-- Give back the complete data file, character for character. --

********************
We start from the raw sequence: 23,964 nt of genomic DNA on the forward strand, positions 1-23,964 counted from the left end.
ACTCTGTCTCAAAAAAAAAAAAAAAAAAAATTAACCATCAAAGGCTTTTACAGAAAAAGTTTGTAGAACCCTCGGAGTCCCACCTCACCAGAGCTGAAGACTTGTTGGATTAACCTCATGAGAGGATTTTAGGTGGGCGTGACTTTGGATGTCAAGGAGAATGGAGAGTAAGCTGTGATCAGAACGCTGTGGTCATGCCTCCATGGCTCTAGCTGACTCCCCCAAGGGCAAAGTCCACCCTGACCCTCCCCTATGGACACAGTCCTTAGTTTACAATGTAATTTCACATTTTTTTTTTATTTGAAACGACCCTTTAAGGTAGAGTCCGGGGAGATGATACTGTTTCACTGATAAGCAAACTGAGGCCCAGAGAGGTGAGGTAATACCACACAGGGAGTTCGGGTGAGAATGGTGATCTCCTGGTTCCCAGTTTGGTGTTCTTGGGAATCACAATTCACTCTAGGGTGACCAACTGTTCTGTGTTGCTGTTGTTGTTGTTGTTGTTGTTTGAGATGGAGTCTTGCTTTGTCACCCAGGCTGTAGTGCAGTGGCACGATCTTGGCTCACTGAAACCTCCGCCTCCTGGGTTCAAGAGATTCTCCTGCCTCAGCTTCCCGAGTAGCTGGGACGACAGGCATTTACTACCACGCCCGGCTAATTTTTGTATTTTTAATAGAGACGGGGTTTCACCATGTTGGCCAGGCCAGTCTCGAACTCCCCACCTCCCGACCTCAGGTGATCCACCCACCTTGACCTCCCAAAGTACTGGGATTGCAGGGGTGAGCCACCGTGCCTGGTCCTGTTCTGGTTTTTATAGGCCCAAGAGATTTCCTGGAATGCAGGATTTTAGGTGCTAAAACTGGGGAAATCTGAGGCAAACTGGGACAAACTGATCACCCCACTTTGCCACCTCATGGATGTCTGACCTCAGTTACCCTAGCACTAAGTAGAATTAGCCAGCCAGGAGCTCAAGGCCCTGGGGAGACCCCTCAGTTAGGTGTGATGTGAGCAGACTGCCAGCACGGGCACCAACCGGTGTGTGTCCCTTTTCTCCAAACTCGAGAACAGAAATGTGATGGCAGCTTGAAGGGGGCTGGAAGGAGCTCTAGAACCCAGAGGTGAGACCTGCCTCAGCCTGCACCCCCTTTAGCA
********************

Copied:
We start from the raw sequence: 23,964 nt of genomic DNA on the forward strand, positions 1-23,964 counted from the left end.
ACTCTGTCTCAAAAAAAAAAAAAAAAAAAATTAACCATCAAAGGCTTTTACAGAAAAAGTTTGTAGAACCCTCGGAGTCCCACCTCACCAGAGCTGAAGACTTGTTGGATTAACCTCATGAGAGGATTTTAGGTGGGCGTGACTTTGGATGTCAAGGAGAATGGAGAGTAAGCTGTGATCAGAACGCTGTGGTCATGCCTCCATGGCTCTAGCTGACTCCCCCAAGGGCAAAGTCCACCCTGACCCTCCCCTATGGACACAGTCCTTAGTTTACAATGTAATTTCACATTTTTTTTTTATTTGAAACGACCCTTTAAGGTAGAGTCCGGGGAGATGATACTGTTTCACTGATAAGCAAACTGAGGCCCAGAGAGGTGAGGTAATACCACACAGGGAGTTCGGGTGAGAATGGTGATCTCCTGGTTCCCAGTTTGGTGTTCTTGGGAATCACAATTCACTCTAGGGTGACCAACTGTTCTGTGTTGCTGTTGTTGTTGTTGTTGTTGTTTGAGATGGAGTCTTGCTTTGTCACCCAGGCTGTAGTGCAGTGGCACGATCTTGGCTCACTGAAACCTCCGCCTCCTGGGTTCAAGAGATTCTCCTGCCTCAGCTTCCCGAGTAGCTGGGACGACAGGCATTTACTACCACGCCCGGCTAATTTTTGTATTTTTAATAGAGACGGGGTTTCACCATGTTGGCCAGGCCAGTCTCGAACTCCCCACCTCCCGACCTCAGGTGATCCACCCACCTTGACCTCCCAAAGTACTGGGATTGCAGGGGTGAGCCACCGTGCCTGGTCCTGTTCTGGTTTTTATAGGCCCAAGAGATTTCCTGGAATGCAGGATTTTAGGTGCTAAAACTGGGGAAATCTGAGGCAAACTGGGACAAACTGATCACCCCACTTTGCCACCTCATGGATGTCTGACCTCAGTTACCCTAGCACTAAGTAGAATTAGCCAGCCAGGAGCTCAAGGCCCTGGGGAGACCCCTCAGTTAGGTGTGATGTGAGCAGACTGCCAGCACGGGCACCAACCGGTGTGTGTCCCTTTTCTCCAAACTCGAGAACAGAAATGTGATGGCAGCTTGAAGGGGGCTGGAAGGAGCTCTAGAACCCAGAGGTGAGACCTGCCTCAGCCTGCACCCCCTTTAGCA